Mandan News

Diane Boit: Fifth Avenue to close for store expansion, 1988

Diane Boit

 

25 Years Ago – 1988

The Mandan City Board of Commissioners has agreed to vacate Fifth Avenue N.W. between Main and First Streets to bring construction of the new Bill’s Super Value Store closer to groundbreaking. The new store will straddle the present avenue and take up the space now occupied by the former Cloverdale and Chrysler-Plymouth buildings. The city will also construct a public parking lot on the sites which will be leased to the store. The removal of the old Mandan Eagles building on Main Street will wait until the completion of their new building on north Collins Avenue.

No trip to State this year for the Mandan Braves basketball team. They lost their opening game at the WDA tourney to Williston, 50-45. Scoring for Mandan in double digits were Ross Mund with 14 points and Todd Feland, 10.

The Glen Ullin Rattlers represented Morton County at the State B Basketball Tournament. Despite 26 points and 14 rebounds made by Doug Gerving, the Rattlers lost to Divide County Maroon but went on to take third place overall.

 

50 Years Ago – 1963

The Mandan Freshman basketball team, undefeated in league action and owning a 13-1 season, has won the champion’s title at the second annual Bismarck-Mandan Freshman Basketball Tournament by running over St. Mary’s, 49-38. Mike Norton and Wally Koch captured scoring honors, each netting 19, followed by Dale Hoffman, 8, and Pat Peake, 3.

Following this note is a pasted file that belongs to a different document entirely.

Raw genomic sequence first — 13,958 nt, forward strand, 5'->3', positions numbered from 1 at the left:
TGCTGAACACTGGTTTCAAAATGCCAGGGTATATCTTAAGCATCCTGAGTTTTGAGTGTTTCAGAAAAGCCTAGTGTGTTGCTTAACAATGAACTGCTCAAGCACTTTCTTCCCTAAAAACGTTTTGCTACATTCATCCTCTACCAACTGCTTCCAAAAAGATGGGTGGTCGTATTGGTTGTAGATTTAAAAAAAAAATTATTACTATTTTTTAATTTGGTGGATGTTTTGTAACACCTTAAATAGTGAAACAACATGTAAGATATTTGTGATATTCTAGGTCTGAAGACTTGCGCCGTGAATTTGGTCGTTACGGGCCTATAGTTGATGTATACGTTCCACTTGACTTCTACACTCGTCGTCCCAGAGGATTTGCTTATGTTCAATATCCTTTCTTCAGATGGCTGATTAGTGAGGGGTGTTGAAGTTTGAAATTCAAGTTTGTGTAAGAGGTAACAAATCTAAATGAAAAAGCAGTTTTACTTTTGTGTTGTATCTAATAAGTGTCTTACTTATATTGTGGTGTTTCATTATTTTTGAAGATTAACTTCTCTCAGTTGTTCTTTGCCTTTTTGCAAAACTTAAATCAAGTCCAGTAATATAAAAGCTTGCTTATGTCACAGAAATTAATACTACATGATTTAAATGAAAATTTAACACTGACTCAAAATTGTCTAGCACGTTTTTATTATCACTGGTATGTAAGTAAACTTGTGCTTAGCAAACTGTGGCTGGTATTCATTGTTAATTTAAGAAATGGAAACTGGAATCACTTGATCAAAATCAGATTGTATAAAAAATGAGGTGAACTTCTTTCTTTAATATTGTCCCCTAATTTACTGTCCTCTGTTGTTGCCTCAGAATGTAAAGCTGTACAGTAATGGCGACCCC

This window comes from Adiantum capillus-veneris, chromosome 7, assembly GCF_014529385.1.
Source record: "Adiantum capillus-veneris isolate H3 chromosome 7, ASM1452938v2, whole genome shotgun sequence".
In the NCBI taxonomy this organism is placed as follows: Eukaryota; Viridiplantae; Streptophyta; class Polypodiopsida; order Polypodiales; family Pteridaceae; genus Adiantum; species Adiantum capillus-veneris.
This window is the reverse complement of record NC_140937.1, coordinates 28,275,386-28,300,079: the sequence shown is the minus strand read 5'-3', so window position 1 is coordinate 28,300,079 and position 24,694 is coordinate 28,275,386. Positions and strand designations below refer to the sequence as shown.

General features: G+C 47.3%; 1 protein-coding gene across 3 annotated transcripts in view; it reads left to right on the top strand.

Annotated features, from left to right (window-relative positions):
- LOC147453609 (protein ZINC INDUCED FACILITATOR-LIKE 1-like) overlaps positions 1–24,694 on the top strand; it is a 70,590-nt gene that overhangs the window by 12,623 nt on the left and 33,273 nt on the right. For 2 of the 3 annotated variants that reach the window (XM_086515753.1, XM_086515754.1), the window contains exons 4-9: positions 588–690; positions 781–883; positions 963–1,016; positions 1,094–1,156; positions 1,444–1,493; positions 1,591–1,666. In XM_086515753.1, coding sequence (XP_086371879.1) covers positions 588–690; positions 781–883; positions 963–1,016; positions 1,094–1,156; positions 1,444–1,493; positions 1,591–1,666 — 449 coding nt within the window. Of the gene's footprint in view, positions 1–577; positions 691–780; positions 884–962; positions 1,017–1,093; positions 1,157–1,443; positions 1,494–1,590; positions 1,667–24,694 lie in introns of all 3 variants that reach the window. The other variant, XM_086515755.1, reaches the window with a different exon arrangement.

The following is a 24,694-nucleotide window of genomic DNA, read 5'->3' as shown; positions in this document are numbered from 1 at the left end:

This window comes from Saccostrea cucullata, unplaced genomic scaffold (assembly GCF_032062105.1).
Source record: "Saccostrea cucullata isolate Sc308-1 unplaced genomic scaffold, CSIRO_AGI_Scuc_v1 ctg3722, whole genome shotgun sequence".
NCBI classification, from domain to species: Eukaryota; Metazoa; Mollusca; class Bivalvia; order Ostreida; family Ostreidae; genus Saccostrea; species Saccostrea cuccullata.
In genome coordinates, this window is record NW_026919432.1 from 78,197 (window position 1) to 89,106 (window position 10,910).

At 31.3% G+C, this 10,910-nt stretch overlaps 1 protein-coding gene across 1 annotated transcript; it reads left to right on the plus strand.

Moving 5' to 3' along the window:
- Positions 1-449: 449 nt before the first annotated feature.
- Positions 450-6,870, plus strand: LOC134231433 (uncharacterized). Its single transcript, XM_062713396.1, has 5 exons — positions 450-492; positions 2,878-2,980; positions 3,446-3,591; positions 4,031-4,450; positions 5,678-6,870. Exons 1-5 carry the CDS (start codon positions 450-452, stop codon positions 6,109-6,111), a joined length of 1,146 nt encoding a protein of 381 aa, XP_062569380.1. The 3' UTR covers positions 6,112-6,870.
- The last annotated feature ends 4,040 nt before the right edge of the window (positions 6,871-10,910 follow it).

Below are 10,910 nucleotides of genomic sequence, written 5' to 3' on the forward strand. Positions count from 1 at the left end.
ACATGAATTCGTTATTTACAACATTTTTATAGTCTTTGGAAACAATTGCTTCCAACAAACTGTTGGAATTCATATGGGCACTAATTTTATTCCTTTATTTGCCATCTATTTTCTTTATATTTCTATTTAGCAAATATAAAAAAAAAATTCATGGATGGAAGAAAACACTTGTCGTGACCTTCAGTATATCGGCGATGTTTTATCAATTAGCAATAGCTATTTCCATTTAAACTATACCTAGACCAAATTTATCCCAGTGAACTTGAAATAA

Senior Phil Jackson led the Williston Coyotes to a 64-50 victory over Grand Forks and the championship of the 50th North Dakota Class A Basketball Tournament. Jackson poured in a record-setting 35 points and left the title game with a minute and a half to play to a tremendous ovation from the crowd at the UND Fieldhouse at Grand Forks. (Jackson went on to coach the Chicago Bulls and the LA Lakers to a record total of 11 NBA championships and is a recipient of North Dakota’s highest honor, the Roughrider Award. His portrait is displayed in the gallery of the State Capital, Bismarck.)

This year’s Class B State Basketball title went to the Kenmare Honkers with a 54-48 victory over New Town. It was the first state title for the Honkers, who used the same five players throughout the entire game to earn the nickname “Iron Men.”

Mapleton, the only unbeaten high school basketball team in North Dakota, has won the Class C championship over Sharon, 57-45. The 16th annual Class C Tourney was also the final one, as North Dakota turns to a two-class system in high school sports next season. Class C was set up for schools with an enrollment of less than 75 students.

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A large crowd gathered at Mandan’s Charles Wesley Burns Methodist Church on a Sunday afternoon to celebrate the 90th birthday of long-time Morton County farmer and rancher, John Dawson. Hosts at the celebration were his children: Ralph of Almont; Lyle of Oak Coulee Ranch, St. Anthony; and Mrs. George (Mildred) Anderson, Williston. Unable to attend was daughter Mrs. H. W. (Cecile) Benson, Grants Pass, Ore.

Following a program featuring musical selections and readings from his children, grandchildren and great-grandchildren, Mr. Dawson gave several recitations that he had learned more than 70 years previous, one being “The Mule.” The party concluded with the singing of “Happy Birthday” and a lunch served by Circles 1 and 5 whose presidents are Mrs. E. J. McCone and Mrs. Ken Porsborg. The four-tiered birthday cake, decorated with the numerals “90,” American flag and roses, was baked by Mrs. Sam Thiel, of Almont.

 

A 1963 Mandan Pioneer ad from the VFW for a St. Patrick's Day dance.

A 1963 Mandan Pioneer ad from the VFW for a St. Patrick’s Day dance.

75 Years Ago – 1938